Biden's China Visit: Supplicant to Beijing?
|Aug 22, 2011|
What was the point of Vice-President Joseph Biden’s just ended visit to China? It is surely not enough to point vaguely to the supposed goodwill generated by formulaic visits between leaders.
Given the number of such exercises in superficial global bonhomie, one would expect the world to be in a better shape than it is. It is one thing from a US perspective to have high-profile state visits such as President Obama’s to China or to have working visits by officials such Secretary of State Hillary Clinton and Treasury Secretary Timothy Geithner. But the Biden visit appears to have had only the vaguest of agendas and if anything put US weakness on display at a time when China is boasting its global importance.
Ostensibly Biden was on a “get to know you” visit, in particular to “build a relationship” with fellow vice-president Xi Jinping, who is expected to succeed Hu Jintao as president and party boss next year. Biden was lyrical: “Foreign policy is more than just formal visits; it’s establishing personal relationships and trust. And it is my fond hope that our personal relationship will continue to grow”.
Even in the west, the importance of personal rapport between leaders is often exaggerated. For a western leader to imagine that Chinese policies, the product of a highly structured political system, are susceptible to such personal relationships is an illusion.
Of course there may have been some especially important information that Biden carried to Beijing and as yet remains a secret. But judging by the public display and official reports the US appeared mostly as a supplicant playing to China’s sense of self-importance. Biden overloaded his speeches with references to China’s present as well as past achievements and its importance to the whole world today, using language which seemed over the top even for ceremonial occasions. Do US vice-presidents use similar language when visiting other major nations?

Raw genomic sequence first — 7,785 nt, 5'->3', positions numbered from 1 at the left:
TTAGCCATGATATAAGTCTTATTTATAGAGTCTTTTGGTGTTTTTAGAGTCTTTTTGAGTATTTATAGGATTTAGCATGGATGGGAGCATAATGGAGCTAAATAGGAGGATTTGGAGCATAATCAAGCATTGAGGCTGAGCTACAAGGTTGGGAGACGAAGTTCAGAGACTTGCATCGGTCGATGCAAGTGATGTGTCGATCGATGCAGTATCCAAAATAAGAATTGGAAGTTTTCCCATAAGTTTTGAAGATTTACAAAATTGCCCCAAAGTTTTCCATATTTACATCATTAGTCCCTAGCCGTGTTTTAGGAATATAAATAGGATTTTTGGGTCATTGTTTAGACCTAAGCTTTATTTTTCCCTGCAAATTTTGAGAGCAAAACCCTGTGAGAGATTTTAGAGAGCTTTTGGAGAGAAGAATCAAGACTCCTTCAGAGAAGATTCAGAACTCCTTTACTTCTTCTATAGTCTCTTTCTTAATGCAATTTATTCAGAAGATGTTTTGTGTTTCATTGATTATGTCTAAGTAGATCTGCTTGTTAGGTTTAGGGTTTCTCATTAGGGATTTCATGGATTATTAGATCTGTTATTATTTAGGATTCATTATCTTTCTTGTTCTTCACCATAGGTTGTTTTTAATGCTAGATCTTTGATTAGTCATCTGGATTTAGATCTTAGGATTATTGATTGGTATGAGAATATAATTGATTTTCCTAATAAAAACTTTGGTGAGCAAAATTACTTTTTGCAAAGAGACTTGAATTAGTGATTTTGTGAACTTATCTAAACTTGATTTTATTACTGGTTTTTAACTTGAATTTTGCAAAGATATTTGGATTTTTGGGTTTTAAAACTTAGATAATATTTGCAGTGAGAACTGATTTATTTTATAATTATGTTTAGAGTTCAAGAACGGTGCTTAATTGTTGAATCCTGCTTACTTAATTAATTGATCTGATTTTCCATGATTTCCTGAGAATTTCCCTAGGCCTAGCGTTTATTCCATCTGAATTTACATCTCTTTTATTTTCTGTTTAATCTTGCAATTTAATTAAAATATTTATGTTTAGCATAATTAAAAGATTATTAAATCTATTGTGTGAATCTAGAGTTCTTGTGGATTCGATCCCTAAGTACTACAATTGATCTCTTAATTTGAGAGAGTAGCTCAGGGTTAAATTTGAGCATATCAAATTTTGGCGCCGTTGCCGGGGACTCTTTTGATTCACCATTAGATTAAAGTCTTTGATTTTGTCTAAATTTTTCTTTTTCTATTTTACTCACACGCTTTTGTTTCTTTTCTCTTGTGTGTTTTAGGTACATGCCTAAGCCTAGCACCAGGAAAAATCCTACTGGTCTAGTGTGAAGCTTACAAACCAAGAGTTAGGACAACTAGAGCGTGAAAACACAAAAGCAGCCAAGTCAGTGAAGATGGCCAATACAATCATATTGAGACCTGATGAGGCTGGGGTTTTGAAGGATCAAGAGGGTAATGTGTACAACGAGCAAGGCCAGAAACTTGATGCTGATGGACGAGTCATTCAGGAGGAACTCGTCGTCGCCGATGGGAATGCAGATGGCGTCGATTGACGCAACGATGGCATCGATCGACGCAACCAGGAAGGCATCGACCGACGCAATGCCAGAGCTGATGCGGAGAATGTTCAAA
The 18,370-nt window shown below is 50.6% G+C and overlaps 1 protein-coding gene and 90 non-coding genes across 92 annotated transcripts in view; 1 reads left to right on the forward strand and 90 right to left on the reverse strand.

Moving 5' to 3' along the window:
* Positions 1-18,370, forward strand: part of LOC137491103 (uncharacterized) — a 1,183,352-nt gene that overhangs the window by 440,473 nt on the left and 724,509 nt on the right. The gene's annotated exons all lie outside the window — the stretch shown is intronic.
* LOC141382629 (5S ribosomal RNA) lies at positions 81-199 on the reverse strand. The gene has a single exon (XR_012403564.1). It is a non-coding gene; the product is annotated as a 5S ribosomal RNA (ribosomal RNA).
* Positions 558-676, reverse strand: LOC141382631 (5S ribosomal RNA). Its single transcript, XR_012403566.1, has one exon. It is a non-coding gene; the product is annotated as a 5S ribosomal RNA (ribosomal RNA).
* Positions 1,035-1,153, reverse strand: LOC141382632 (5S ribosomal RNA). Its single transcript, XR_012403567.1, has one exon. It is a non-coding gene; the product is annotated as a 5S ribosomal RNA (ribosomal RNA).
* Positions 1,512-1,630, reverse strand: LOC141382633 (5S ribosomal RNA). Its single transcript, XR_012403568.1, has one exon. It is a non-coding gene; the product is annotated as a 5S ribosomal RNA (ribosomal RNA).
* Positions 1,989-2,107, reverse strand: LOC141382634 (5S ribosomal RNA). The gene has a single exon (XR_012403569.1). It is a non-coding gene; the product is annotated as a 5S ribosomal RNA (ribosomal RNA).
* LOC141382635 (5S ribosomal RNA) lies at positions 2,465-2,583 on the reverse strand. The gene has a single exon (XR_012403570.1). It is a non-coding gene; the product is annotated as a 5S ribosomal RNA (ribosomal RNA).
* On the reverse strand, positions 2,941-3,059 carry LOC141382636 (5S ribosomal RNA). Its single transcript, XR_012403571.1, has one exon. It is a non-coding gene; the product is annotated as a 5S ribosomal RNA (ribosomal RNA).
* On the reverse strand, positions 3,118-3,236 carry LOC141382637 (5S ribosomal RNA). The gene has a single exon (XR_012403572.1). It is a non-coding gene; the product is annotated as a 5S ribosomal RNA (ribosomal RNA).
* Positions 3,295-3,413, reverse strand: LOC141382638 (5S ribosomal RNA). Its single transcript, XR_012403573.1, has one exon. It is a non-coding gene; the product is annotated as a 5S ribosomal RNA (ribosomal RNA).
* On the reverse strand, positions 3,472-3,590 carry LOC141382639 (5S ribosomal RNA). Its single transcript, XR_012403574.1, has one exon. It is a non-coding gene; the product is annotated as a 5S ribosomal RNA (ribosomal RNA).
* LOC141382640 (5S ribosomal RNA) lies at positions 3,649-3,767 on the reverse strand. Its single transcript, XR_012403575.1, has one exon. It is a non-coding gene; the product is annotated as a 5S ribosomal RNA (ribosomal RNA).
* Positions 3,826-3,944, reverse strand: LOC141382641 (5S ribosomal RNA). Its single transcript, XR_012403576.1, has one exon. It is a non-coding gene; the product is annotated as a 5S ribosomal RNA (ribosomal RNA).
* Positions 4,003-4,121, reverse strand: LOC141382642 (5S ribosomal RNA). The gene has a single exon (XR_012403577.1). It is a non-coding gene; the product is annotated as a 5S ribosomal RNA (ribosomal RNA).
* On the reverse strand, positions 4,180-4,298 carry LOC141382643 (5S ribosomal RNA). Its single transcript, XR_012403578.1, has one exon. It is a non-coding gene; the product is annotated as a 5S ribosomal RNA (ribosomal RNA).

There is also something troubling in the way some have been playing up the ethnicity of the new US ambassador to Beijing, Gary Locke, who took up the post just days before Biden arrived. Locke has excellent credentials but ethnicity should not be one of them – much though it appeals to ethnically conscious Chinese.
The US appearing as supplicant is not good diplomacy. As the International Herald Tribune headlined it: “Biden asks for Beijing’s help on economy” – this just a few days after the US was being repeatedly bashed by Beijing for its budget deficits and accused by the head of China’s own rating agency, Dagong, of already having defaulted on its debt by depreciating its currency.
For sure, Beijing has for now toned down its comments and Biden has asked China to do more to balance the global economy by further currency appreciation and stoking domestic demand. But those have been US themes for almost a decade and had only limited impact. Buying US debt to maintain its own competitiveness by keeping the Yuan undervalued remains a cornerstone of China’s policies.
Meanwhile for Chinese consumption the US has been playing up the recent deficit deal reached by Congress even though the administration – and the Federal Reserve too – believe it will have negative consequences for the US economy. Indeed the whole tenor of the visit as seen in much of the US media as well has been the need for the US to reassure China, its main creditor. This is illogical. If the US wants to see the yuan appreciate it should welcome China ceasing to buy Treasury bonds. The image of the US as supplicant increases China’s pride and makes it more likely to take a firm stand on other issues Biden discussed: Taiwan arms sales, North Korea and Iran.
The US appears already to have given in to Beijing on arms sales. Taiwan sources say that their request to buy 66 new F-16s has been denied and they will only be offered an upgrade of old planes. If so, it is unclear what Washington received in return beyond more, probably empty, promises of pressure on Pyongyang. Recent US willingness to strengthen its Asian alliances in the face of China’s military might and forward policies in the South and East China seas has been well received in most of the region. But the Taiwan decision, if confirmed, coinciding with the tenor of Biden’s visit scarcely indicates that the US has the self-confidence in dealing with China that its Asian allies would like to see. Score another for Beijing.